Borrowing from the slang of the Old West, inner-city youth sometimes refer to their groups of friends as "posses." In academic circles, New York's successful Posse Foundation has given the word a new meaning: a group of inner-city high school…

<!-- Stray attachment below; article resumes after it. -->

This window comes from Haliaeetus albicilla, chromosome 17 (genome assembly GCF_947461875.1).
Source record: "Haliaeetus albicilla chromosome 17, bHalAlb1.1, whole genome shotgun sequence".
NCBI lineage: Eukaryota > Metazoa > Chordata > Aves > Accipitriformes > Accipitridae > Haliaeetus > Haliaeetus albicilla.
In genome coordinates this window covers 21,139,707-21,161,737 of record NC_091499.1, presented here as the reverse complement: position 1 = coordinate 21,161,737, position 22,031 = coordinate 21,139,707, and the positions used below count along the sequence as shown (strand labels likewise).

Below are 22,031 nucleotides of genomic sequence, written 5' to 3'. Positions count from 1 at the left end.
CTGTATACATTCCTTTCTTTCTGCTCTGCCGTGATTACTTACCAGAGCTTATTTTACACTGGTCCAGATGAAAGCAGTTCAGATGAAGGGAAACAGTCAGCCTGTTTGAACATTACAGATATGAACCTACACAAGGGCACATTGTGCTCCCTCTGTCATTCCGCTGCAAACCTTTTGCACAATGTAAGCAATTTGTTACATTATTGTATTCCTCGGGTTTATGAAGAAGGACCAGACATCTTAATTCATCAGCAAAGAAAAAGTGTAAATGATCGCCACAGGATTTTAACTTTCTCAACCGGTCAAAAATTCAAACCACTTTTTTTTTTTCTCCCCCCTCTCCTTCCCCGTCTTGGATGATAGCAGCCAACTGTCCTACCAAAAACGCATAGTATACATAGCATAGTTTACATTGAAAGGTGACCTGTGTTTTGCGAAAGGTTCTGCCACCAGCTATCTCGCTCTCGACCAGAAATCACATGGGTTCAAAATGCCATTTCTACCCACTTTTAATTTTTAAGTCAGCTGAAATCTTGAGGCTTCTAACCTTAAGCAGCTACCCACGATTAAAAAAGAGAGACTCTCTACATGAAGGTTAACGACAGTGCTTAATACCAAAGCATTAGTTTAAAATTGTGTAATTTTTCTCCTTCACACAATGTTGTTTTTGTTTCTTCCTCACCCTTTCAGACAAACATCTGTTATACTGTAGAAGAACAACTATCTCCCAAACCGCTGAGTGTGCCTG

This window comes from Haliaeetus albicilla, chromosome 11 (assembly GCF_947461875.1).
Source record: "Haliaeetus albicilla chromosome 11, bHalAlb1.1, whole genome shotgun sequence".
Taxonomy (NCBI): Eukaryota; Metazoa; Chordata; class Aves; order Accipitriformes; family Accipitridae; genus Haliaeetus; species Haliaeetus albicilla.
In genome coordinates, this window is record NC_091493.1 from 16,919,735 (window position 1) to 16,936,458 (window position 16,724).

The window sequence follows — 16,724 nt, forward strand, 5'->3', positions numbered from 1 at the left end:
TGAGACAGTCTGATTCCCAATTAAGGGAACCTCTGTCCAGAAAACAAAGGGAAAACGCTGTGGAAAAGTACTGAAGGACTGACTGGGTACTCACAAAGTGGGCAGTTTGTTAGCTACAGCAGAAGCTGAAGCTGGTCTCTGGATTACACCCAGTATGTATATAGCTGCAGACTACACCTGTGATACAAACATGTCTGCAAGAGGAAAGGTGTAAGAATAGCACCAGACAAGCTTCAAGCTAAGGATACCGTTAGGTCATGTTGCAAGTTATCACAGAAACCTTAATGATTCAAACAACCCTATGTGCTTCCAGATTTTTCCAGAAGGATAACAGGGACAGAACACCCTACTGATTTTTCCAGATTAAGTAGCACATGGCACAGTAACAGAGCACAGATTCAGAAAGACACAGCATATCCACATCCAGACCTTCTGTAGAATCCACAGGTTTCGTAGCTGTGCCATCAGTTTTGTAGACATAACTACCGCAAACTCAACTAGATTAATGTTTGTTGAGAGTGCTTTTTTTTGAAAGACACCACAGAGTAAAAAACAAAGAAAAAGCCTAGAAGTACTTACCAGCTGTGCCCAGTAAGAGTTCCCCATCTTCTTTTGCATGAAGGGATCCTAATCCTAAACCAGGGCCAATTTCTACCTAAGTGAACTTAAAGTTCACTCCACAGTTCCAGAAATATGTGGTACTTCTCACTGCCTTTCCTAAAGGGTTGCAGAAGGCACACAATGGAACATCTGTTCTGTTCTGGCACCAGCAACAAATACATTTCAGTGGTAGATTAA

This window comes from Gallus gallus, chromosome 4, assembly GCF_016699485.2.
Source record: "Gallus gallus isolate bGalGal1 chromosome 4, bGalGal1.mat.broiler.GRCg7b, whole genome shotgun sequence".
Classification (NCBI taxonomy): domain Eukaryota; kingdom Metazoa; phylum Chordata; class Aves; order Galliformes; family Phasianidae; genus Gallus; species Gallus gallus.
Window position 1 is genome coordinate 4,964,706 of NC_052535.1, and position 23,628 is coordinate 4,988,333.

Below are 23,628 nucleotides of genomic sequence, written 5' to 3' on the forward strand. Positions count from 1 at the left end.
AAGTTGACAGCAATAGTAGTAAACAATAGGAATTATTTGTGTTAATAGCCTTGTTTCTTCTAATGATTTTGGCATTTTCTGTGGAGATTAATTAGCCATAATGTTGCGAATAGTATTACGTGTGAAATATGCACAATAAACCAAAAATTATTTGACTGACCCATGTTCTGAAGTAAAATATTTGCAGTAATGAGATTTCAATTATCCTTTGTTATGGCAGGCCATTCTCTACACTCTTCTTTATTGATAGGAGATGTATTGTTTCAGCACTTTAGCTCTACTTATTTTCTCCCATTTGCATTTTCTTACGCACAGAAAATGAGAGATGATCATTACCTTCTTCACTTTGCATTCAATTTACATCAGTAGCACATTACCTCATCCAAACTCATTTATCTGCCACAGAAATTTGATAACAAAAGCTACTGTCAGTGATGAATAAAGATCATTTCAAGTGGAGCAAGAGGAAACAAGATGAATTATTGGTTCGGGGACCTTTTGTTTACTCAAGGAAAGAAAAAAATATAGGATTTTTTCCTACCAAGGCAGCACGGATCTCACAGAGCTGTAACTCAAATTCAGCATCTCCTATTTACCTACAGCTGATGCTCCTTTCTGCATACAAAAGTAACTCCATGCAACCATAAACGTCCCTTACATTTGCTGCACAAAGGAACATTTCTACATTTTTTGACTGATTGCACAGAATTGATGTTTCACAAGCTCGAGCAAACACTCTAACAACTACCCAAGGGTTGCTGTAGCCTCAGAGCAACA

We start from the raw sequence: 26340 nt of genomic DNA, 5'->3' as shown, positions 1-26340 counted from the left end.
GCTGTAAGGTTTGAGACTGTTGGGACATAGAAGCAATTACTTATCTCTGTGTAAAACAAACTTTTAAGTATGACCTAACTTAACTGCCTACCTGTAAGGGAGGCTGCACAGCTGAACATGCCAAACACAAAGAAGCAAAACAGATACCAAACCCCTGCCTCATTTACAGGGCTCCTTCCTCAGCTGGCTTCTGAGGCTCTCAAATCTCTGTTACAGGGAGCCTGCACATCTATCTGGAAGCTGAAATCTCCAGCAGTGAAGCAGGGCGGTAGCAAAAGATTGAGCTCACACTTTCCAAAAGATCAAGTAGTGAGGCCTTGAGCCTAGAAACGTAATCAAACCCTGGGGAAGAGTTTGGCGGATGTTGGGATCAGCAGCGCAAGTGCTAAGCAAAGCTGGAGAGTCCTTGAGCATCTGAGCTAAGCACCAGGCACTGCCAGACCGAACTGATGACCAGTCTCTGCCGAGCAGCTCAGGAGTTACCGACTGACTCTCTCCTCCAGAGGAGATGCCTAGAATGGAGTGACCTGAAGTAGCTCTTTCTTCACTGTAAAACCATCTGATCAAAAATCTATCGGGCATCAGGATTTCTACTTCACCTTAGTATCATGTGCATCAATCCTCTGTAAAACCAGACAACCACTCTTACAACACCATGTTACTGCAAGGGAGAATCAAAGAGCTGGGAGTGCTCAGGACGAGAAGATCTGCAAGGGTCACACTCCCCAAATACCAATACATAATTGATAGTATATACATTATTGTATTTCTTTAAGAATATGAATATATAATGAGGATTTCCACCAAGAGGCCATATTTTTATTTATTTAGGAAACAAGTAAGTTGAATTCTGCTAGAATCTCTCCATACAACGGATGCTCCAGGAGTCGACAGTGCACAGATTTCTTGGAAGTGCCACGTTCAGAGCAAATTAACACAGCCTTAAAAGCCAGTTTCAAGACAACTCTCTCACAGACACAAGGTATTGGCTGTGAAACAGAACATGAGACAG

Borrowing from the slang of the Old West, inner-city youth sometimes refer to their groups of friends as "posses." In academic circles, New York's successful Posse Foundation has given the word a new meaning: a group of inner-city high school students trained as leaders and role models and then enrolled at top colleges and universities. Chemist Irving Epstein is collaborating with the Posse Foundation to bring "science posses" to Brandeis University in Waltham, Massachusetts—in addition to the 10 Posse Foundation students that already enter Brandeis each year. He has worked with the foundation to develop a program that focuses on science, and he now seeks to propagate the Science Posse concept to other universities across the country. "We take kids who, on paper, look like they can't succeed in science and help them to do just that," Epstein says. Thus far, he has revamped Brandeis's student selection process to take into account the potential of the science posse candidates, developed a college preparation course for high school seniors, and added a two-week, on-campus summer "science boot camp" for entering freshmen. "We train students in the culture of science before their first day of classes, and, judging by the performance of our first two Science Posses, it's made a huge difference," says Epstein, who is also starting two new programs to entice high school juniors and middle school students into science. Epstein has not only sought to attract inner-city students—most of them underrepresented minorities, first-generation college students, or both—into science, he has also worked to prevent unexciting introductory chemistry courses from driving students away from science majors. A chemist who pioneered the systematic design and study of oscillating chemical reactions—research with practical applications in biology and many other fields of science—Epstein clearly finds chemistry anything but boring. "General chemistry, for many students, is seen more as an obstacle, instead of something that's intellectually interesting," he points out. So, based on student feedback, Epstein modified the general chemistry course to reduce lecturing and maximize fun, including visual demonstrations, hands-on experience, and computer games. Epstein is the ideal scientist to bring fun into the classroom. Thirty years ago, he was looking for a summer project for an undergraduate when he stumbled across an article about pattern formation in chemical systems. It turned his life around, in the lab and the classroom. He changed the focus of his research from quantum mechanics to pattern formation and nonlinear dynamics, and ever since he has been using chemicals in his classes that, when combined, result in striking swirl patterns or rhythmic changes from one color to another. "This kind of behavior is eye-catching and makes students wonder about its causes," he explains. "If they can understand why chemicals behave this way, we can get them thinking and asking questions like scientists."